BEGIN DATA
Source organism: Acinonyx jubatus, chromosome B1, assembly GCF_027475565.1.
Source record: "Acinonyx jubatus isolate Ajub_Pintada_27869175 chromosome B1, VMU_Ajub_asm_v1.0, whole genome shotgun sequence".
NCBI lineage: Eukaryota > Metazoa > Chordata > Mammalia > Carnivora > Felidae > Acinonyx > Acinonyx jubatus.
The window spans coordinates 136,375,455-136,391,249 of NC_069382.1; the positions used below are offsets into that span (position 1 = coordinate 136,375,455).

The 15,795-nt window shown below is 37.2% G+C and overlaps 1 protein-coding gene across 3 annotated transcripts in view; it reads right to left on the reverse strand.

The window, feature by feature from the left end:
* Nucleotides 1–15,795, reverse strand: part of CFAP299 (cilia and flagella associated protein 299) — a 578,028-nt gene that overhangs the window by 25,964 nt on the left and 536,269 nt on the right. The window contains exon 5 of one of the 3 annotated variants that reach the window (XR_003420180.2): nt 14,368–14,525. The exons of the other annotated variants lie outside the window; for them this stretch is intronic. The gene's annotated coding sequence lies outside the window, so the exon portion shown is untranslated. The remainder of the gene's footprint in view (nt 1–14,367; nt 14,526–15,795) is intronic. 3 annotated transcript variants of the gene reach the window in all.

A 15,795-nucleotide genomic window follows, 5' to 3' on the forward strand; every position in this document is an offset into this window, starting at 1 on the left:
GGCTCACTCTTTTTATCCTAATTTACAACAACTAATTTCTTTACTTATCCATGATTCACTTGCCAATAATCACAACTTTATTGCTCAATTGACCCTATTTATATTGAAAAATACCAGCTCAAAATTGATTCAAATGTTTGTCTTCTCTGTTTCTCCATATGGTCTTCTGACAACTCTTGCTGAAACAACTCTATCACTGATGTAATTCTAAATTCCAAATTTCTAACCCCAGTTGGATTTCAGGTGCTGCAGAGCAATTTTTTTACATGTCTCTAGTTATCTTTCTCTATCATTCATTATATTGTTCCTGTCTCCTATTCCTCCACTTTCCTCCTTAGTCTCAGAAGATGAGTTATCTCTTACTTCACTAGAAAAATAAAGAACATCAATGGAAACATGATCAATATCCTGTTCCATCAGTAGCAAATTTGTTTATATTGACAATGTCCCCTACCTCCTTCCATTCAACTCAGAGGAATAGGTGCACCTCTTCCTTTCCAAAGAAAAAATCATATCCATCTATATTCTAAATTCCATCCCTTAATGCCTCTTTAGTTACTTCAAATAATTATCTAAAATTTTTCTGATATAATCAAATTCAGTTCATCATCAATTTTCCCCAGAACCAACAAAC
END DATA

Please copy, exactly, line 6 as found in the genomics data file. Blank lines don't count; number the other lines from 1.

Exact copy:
The window, feature by feature from the left end: